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May Day: May 1st, 1975 – The End of Fixed Stock Commissions

 

May 1st, 1975 is a very important date in the history of the investing. Up until then, stock brokers charged a fixed commission on all transactions. For example, a 100 share lot might cost $35, a 1000 share lot would cost $350 and a 10,000 share lot would cost $3,500. There was no discounting for larger orders (even though the actual execution costs did enjoy economies of scale), and no negotiating.

The SEC (Securities Exchange Commission) ended that on May 1st, 1975 with the abolition of the fixed schedule, which had been in place since the signing of the Buttonwood Agreement in 1792. Within three weeks, commissions had dropped in half.

Perhaps even more interesting, was the story of one of the pioneers of the discount brokerage industry that arose from the ashes of the Buttonwood agreement: Muriel Siebert. She was the very first woman to hold a seat on the New York Stock Exchange when she purchased her membership in 1967. At the time, there were 1,365 other members – all men. If that wasn’t enough, she founded her own brokerage in 1969 and turned it into the first national discount brokerage on May Day.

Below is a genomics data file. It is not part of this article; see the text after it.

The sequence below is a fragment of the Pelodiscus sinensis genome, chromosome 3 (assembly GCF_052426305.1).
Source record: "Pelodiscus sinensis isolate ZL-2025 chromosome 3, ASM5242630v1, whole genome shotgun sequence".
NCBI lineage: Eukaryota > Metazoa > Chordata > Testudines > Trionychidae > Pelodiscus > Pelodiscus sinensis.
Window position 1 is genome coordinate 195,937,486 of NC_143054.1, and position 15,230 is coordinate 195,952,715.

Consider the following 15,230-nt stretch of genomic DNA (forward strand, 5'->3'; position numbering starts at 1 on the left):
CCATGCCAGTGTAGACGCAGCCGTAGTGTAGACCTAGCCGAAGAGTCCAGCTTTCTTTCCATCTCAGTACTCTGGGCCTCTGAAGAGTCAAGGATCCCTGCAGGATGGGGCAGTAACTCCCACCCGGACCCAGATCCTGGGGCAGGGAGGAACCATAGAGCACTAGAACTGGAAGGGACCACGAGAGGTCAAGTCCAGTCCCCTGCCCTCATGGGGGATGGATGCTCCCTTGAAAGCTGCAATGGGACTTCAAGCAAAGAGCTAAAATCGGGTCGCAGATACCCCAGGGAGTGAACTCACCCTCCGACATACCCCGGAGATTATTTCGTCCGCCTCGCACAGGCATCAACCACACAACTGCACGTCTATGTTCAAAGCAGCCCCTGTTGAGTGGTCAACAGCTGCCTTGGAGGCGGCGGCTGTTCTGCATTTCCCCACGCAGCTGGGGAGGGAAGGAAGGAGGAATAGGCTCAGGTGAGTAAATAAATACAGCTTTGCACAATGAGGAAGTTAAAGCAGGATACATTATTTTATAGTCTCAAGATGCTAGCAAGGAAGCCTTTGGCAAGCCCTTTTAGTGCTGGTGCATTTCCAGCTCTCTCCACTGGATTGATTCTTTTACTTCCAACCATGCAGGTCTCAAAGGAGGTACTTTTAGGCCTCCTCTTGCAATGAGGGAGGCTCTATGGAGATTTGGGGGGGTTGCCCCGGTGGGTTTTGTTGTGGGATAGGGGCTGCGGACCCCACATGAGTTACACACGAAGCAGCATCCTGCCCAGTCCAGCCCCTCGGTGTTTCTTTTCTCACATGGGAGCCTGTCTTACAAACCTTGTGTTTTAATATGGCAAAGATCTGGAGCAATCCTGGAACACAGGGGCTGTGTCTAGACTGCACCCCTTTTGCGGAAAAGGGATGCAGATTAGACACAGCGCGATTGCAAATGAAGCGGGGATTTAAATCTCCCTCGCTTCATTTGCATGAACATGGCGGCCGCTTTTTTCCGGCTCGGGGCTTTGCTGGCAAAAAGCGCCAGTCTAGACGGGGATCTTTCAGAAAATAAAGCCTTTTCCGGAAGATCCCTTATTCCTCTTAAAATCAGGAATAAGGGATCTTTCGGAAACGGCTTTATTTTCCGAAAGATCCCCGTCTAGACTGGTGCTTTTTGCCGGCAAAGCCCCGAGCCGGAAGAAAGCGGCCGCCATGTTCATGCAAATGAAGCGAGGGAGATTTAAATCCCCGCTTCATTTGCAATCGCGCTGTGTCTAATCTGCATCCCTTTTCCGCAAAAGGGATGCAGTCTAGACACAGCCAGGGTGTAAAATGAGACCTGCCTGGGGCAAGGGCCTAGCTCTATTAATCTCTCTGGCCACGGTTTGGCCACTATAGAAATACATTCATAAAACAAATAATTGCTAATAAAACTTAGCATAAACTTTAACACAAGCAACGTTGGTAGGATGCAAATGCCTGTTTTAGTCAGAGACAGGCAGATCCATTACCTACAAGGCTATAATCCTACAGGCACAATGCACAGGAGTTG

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About Preet

Preet Banerjee is a Canadian personal finance commentator. He is a television host for The Oprah Winfrey Network, a Money Expert for The W Network, a personal finance columnist for The Globe and Mail, and a regular panellist on CBC's The National with Peter Mansbridge. He also appears frequently as a guest commentator on a variety of other programs and media.

Comments

  1. This was indeed a very improtant day. Some time ago when I was looking through my father’s old papers, I was amazied to see how much he paid in commissions for stock trades. It’s incredible that he had to pay hunderds of dollars for what I pay $9.95 for today.